Here are some interesting questions (note - just questions for now, on the foot of comments made by Prof Brian Lucey earlier today) regarding the 'Good' v 'Bad' Anglo plans.
Take it from the top: we started with a bank with €71bn on the books valued at valuations of the peak markets. This is now allegedly going to:
- €25bn of the face value of loans pre-writedowns - to the 'Bad' bank, implying that these loans are so poor in quality, even Nama, with an average 50%+ (LTEV-inclusive) haircut is not touching it. This implies that even in the long run, these loans are not going to generate more than, say, 30% recovery rate (a generous 30% that is, but let's take it as such. Note: that is across the entire loan book of the 'Bad' bank);
- €10bn of the face value of loans pre-writedowns - to the 'Good' bank, implying that these loans are better than Nama average, so the LTEV on these loans is above 50%. Assume that the LTEV on them is 60% (which makes them better than Ulster Bank's Irish book, per today's results for Ulster - again a generous allowance, but let's entertain it);
- the remainder is going to Nama.
Per Anglo last published results: "Sale and repurchase agreements with central banks include €12.2bn (30 September 2008: €7.6bn) borrowed under open market operations from central banks and €11.5bn (30 September 2008: €nil) borrowed under a Master Loan Repurchase Agreement (’MLRA’) with the Central Bank and Financial Services Authority of Ireland."
Let's do some simple math.
Value (recall - I am factoring referencing to Long Term Economic Value, not the current mark-to-market value, which is even lower):
- €10bn in 'Good' Anglo can be (optimistically) expected to yield €6bn valuation using LTEV;
- €25bn in 'Bad' Anglo can be (again, optimistically) expected to yield €7.5bn valuation using LTEV.
- Allow for 1.5% margin of costs on both sides, to €525mln pa, or over 5 years - i.e. much shorter than Nama horizon - €2.6bn (note: current bank cost structure, which one can expect to be preserved as both banks go about conducting impaired assets recovery - a higher cost activity)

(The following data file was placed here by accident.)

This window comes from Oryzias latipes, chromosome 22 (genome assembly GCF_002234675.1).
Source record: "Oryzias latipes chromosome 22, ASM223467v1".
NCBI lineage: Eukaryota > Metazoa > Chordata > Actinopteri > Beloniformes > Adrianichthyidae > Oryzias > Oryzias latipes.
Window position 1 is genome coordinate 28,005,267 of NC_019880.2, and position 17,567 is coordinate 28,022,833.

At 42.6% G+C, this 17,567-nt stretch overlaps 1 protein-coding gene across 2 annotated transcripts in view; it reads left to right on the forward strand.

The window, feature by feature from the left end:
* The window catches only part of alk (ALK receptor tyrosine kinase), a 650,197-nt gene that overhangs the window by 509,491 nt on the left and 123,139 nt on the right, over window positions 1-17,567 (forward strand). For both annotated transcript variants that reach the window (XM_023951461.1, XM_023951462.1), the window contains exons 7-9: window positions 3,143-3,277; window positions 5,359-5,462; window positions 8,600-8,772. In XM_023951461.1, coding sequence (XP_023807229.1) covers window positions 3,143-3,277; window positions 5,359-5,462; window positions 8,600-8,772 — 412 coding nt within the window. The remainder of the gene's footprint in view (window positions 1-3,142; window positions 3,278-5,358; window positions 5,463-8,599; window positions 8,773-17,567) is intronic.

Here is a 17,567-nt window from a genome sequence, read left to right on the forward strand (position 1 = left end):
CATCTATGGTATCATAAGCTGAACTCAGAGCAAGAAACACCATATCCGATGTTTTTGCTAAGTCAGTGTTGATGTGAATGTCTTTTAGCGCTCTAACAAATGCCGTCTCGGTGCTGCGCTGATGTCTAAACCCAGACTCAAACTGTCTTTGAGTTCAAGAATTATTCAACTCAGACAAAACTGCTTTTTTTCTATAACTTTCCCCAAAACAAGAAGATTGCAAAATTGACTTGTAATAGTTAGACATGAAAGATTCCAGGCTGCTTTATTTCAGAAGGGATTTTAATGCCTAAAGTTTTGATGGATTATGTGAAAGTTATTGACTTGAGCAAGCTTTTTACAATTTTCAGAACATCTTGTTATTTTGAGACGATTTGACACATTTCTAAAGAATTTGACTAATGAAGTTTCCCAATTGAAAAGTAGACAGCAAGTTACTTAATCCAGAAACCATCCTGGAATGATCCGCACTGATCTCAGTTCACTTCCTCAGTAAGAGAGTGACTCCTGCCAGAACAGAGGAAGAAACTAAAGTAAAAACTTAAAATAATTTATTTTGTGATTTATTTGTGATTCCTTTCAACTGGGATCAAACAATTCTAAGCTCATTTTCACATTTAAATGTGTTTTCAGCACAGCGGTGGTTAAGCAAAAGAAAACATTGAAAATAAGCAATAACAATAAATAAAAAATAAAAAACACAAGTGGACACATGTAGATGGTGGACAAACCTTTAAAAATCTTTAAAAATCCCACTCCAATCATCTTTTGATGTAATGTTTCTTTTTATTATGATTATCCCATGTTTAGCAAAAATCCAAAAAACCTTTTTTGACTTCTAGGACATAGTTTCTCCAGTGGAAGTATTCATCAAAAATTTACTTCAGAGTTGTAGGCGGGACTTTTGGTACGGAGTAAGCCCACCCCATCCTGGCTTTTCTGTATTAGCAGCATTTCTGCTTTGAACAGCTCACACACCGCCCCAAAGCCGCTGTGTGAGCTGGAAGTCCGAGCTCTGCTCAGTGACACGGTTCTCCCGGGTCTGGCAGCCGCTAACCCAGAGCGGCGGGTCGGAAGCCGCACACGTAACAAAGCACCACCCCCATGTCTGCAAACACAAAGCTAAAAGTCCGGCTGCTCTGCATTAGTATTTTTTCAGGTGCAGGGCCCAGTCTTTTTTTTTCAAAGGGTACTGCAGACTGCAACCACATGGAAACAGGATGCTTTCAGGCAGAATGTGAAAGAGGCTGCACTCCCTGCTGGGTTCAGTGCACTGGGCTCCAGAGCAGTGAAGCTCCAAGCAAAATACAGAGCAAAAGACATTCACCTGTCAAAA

- Total non-Nama book value is, inclusive of LTEV net of expected management costs, therefore could be already around €10.9bn.
Now to the question: Does this mean that CB might be facing a potentially significant loss on the repos?
This possibility raises two issues:
- If the repos are spread across 'Good' and 'Bad' bank, then the 'Good' bank is hardly a feasible undertaking, as repos alone already exceed the value of the 'Good' bank even absent impairment charges, while 'Bad' bank has clearly no ability to repay any fraction of these;
- If the repos are inherited by the 'Bad' bank, then, either CB has to declare a loss (and I am not sure how it can do this), or the taxpayer is on the hook for the repos by having to pay them down through the 'Bad' Anglo.
Quite a dilemma, then, especially since ECB (see here) didn't approved the repos in the first place... and since Anglo also owes the other Eurozone Central Banks some €12.2bn more.
What could Mr Trichet say about Anglo's priorities in repaying the loans? Would he be (a) so kind as allow CB of Ireland to recoup its repos, which ECB thought were dodgy enough to refuse to take them itself? or (b) insist that other CBs be repaid first before our own repos are covered? If (a) - I'd say Mrs Merkel would have a few kind words to say to Mr Trichet, given her electorate's feelings about having to bailout Greece. If (b) - the above potential negative valuation of the repos will have to be multiples larger...
Just asking some questions for now... Wonder if there are any answers out there...